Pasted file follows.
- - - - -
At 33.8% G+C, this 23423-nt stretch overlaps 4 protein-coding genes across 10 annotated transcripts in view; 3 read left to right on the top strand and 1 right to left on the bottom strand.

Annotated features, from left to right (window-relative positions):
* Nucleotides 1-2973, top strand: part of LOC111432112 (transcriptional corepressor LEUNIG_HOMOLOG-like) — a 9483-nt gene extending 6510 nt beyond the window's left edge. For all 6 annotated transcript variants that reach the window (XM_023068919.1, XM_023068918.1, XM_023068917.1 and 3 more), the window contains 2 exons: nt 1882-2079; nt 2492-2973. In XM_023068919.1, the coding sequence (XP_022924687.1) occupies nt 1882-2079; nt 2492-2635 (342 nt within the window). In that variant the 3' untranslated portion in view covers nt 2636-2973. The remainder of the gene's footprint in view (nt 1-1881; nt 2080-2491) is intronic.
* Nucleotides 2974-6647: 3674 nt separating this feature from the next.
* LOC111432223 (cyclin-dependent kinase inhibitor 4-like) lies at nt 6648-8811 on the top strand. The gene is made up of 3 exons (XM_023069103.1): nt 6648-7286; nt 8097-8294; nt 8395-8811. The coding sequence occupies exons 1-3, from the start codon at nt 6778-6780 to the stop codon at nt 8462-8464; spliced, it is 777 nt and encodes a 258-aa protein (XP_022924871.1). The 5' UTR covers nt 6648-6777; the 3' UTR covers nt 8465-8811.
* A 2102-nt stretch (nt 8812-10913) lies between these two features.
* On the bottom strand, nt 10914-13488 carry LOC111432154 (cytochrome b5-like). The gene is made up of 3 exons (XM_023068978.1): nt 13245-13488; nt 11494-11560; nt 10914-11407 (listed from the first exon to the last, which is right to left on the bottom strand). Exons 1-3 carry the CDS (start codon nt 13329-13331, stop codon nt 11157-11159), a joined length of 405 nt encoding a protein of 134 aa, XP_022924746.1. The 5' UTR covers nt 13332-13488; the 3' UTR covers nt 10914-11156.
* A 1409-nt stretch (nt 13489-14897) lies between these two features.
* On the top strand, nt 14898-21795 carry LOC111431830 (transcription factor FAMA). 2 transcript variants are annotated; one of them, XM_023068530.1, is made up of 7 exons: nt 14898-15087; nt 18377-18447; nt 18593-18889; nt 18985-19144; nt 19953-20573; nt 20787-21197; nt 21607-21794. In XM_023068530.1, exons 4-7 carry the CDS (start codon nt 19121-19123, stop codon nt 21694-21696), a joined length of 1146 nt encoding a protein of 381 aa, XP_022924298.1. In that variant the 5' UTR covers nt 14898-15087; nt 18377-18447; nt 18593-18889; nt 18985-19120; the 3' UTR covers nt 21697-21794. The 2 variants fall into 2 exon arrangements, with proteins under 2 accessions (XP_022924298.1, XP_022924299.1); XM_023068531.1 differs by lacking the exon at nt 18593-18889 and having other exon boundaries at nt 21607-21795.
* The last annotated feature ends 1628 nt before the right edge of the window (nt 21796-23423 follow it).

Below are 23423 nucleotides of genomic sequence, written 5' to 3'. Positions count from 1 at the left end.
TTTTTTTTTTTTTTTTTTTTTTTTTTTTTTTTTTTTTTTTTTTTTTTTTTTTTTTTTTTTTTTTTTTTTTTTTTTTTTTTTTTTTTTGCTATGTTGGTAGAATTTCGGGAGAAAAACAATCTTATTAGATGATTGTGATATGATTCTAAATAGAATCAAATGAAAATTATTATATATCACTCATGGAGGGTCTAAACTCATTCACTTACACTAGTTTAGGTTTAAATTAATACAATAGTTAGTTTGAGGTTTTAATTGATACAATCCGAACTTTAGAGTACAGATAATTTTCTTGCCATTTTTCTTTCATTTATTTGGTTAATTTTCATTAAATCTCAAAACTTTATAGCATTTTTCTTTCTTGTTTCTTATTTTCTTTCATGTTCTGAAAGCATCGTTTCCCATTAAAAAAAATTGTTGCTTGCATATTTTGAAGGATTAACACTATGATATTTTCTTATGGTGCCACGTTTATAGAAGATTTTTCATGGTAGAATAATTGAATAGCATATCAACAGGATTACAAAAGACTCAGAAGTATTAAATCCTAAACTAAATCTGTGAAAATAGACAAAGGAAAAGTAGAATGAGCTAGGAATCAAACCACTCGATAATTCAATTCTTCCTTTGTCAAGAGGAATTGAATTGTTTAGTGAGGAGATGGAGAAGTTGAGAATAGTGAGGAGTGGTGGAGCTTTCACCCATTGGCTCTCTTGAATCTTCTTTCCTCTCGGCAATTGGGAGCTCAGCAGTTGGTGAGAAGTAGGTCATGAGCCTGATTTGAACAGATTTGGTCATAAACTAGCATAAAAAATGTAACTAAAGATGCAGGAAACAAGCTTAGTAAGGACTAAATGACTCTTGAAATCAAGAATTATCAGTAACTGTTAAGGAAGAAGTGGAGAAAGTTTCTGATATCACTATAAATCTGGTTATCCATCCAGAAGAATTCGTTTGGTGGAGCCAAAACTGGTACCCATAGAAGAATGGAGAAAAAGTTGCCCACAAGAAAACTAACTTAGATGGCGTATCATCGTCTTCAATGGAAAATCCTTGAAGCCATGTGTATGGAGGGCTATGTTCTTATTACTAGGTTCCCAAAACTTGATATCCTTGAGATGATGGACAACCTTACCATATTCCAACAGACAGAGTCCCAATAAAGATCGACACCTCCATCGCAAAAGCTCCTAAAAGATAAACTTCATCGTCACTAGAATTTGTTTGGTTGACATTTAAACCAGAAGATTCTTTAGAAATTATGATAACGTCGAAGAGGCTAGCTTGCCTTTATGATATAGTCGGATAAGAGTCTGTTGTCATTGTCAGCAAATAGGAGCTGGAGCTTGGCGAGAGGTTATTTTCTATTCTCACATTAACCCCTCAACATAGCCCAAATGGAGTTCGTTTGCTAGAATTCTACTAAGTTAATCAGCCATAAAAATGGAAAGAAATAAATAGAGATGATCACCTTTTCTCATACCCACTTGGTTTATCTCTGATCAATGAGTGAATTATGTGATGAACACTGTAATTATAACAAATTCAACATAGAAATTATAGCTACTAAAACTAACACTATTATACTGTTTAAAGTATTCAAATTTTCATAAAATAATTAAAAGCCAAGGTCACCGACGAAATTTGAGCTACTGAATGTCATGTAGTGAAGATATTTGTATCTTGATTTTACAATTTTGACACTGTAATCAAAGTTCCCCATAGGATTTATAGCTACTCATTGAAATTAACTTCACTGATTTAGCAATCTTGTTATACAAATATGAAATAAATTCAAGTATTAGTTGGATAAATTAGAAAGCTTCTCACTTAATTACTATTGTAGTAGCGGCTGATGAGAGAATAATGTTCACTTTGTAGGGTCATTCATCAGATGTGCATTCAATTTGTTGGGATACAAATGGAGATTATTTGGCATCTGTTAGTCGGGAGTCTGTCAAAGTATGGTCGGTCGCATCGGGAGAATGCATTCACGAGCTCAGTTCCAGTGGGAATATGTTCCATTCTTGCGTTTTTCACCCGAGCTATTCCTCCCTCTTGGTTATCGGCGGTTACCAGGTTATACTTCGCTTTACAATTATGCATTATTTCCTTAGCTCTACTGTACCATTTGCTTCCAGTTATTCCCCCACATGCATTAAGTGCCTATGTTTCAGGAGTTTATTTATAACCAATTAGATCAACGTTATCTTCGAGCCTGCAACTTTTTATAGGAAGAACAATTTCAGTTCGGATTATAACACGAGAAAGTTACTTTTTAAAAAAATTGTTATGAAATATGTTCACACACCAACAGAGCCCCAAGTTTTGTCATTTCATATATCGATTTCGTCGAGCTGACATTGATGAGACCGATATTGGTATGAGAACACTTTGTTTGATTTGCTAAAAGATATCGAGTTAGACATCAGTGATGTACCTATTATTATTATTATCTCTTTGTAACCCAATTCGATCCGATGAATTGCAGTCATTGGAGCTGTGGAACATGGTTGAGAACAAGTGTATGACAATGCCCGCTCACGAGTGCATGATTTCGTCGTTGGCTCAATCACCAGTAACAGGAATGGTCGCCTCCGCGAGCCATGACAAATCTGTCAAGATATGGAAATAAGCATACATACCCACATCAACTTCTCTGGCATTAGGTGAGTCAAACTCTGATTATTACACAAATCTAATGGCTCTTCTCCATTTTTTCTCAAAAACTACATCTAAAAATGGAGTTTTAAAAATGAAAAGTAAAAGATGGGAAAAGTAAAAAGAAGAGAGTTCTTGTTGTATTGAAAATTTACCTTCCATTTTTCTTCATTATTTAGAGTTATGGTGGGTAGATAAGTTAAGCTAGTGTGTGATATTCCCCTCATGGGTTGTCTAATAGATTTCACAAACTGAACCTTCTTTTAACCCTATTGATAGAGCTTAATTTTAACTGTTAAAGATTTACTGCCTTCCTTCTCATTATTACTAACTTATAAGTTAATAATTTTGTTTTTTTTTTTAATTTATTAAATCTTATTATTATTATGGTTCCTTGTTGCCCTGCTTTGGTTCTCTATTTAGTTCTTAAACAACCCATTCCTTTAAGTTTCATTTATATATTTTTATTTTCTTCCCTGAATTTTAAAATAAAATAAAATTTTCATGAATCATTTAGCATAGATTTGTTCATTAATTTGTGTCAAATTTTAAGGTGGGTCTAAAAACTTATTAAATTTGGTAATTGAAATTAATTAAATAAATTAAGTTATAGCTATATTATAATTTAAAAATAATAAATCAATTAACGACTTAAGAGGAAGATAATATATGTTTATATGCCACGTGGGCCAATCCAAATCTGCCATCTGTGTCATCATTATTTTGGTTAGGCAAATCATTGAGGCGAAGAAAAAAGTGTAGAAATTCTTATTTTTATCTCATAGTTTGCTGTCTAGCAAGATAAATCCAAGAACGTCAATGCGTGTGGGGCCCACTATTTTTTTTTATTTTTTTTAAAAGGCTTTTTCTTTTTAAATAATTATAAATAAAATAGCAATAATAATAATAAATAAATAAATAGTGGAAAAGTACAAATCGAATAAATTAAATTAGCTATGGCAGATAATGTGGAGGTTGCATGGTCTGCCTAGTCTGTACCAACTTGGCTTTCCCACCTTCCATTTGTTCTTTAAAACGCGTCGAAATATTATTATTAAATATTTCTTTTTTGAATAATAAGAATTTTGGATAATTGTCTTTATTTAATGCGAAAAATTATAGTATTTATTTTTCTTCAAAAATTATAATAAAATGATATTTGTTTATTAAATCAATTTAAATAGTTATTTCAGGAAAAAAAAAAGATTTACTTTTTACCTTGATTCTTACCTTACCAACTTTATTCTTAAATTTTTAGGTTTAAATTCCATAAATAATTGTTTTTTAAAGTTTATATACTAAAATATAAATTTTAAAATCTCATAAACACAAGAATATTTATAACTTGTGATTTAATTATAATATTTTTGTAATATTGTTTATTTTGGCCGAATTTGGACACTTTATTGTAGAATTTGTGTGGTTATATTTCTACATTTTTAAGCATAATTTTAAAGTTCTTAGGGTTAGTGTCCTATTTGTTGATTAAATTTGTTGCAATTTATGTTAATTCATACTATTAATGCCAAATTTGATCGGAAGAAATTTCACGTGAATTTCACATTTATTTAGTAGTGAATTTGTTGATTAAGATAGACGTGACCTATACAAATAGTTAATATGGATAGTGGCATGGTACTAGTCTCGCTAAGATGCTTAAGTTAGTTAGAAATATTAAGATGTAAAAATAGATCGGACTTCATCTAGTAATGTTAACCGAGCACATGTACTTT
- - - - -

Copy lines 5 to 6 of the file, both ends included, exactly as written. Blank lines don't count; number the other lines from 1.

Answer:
* LOC111432223 (cyclin-dependent kinase inhibitor 4-like) lies at nt 6648-8811 on the top strand. The gene is made up of 3 exons (XM_023069103.1): nt 6648-7286; nt 8097-8294; nt 8395-8811. The coding sequence occupies exons 1-3, from the start codon at nt 6778-6780 to the stop codon at nt 8462-8464; spliced, it is 777 nt and encodes a 258-aa protein (XP_022924871.1). The 5' UTR covers nt 6648-6777; the 3' UTR covers nt 8465-8811.
* A 2102-nt stretch (nt 8812-10913) lies between these two features.